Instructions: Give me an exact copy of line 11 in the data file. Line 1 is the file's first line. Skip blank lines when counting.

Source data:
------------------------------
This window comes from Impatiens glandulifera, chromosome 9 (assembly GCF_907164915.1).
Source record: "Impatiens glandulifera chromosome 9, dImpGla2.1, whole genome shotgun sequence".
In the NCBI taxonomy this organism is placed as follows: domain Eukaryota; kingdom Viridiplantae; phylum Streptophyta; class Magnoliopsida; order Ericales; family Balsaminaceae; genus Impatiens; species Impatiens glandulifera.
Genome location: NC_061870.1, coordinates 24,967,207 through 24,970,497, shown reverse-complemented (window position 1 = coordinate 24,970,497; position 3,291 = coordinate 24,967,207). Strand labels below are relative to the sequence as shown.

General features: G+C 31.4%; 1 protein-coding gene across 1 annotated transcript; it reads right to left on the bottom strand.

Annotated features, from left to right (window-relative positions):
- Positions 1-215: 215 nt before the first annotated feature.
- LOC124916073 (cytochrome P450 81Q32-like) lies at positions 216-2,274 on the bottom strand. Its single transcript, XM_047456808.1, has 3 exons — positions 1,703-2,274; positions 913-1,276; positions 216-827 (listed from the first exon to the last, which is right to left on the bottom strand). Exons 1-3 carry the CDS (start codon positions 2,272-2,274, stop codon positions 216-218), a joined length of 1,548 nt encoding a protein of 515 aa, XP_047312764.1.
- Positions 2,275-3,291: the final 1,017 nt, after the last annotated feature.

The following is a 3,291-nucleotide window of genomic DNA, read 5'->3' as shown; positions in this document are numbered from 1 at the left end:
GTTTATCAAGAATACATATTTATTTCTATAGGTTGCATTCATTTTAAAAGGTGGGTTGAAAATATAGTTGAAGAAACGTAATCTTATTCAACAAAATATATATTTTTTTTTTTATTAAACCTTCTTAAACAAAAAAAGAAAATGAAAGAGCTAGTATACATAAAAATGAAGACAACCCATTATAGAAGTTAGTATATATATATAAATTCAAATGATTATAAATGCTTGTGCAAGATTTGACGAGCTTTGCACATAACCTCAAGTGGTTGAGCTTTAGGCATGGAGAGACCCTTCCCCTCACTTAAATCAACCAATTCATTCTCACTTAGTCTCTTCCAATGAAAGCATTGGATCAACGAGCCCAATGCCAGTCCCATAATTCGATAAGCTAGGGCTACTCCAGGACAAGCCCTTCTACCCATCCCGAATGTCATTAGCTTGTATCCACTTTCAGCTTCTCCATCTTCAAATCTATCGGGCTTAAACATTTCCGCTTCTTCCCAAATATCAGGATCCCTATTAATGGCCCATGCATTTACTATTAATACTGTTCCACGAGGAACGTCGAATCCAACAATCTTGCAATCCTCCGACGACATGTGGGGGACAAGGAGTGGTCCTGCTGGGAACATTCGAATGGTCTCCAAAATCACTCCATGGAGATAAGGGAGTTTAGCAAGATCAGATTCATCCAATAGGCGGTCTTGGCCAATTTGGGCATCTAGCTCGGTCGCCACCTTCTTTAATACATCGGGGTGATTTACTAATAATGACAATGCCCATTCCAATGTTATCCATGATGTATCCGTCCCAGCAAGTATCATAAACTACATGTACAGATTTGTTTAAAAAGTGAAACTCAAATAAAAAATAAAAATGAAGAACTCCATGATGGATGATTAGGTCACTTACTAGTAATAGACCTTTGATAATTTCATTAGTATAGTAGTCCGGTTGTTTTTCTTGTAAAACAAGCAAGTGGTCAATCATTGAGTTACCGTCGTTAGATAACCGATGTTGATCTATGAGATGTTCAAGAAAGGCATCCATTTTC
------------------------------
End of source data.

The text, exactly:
GTTTATCAAGAATACATATTTATTTCTATAGGTTGCATTCATTTTAAAAGGTGGGTTGAAAATATAGTTGAAGAAACGTAATCTTATTCAACAAAATATATATTTTTTTTTTTATTAAACCTTCTTAAACAAAAAAAGAAAATGAAAGAGCTAGTATACATAAAAATGAAGACAACCCATTATAGAAGTTAGTATATATATATAAATTCAAATGATTATAAATGCTTGTGCAAGATTTGACGAGCTTTGCACATAACCTCAAGTGGTTGAGCTTTAGGCATGGAGAGACCCTTCCCCTCACTTAAATCAACCAATTCATTCTCACTTAGTCTCTTCCAATGAAAGCATTGGATCAACGAGCCCAATGCCAGTCCCATAATTCGATAAGCTAGGGCTACTCCAGGACAAGCCCTTCTACCCATCCCGAATGTCATTAGCTTGTATCCACTTTCAGCTTCTCCATCTTCAAATCTATCGGGCTTAAACATTTCCGCTTCTTCCCAAATATCAGGATCCCTATTAATGGCCCATGCATTTACTATTAATACTGTTCCACGAGGAACGTCGAATCCAACAATCTTGCAATCCTCCGACGACATGTGGGGGACAAGGAGTGGTCCTGCTGGGAACATTCGAATGGTCTCCAAAATCACTCCATGGAGATAAGGGAGTTTAGCAAGATCAGATTCATCCAATAGGCGGTCTTGGCCAATTTGGGCATCTAGCTCGGTCGCCACCTTCTTTAATACATCGGGGTGATTTACTAATAATGACAATGCCCATTCCAATGTTATCCATGATGTATCCGTCCCAGCAAGTATCATAAACTACATGTACAGATTTGTTTAAAAAGTGAAACTCAAATAAAAAATAAAAATGAAGAACTCCATGATGGATGATTAGGTCACTTACTAGTAATAGACCTTTGATAATTTCATTAGTATAGTAGTCCGGTTGTTTTTCTTGTAAAACAAGCAAGTGGTCAATCATTGAGTTACCGTCGTTAGATAACCGATGTTGATCTATGAGATGTTCAAGAAAGGCATCCATTTTC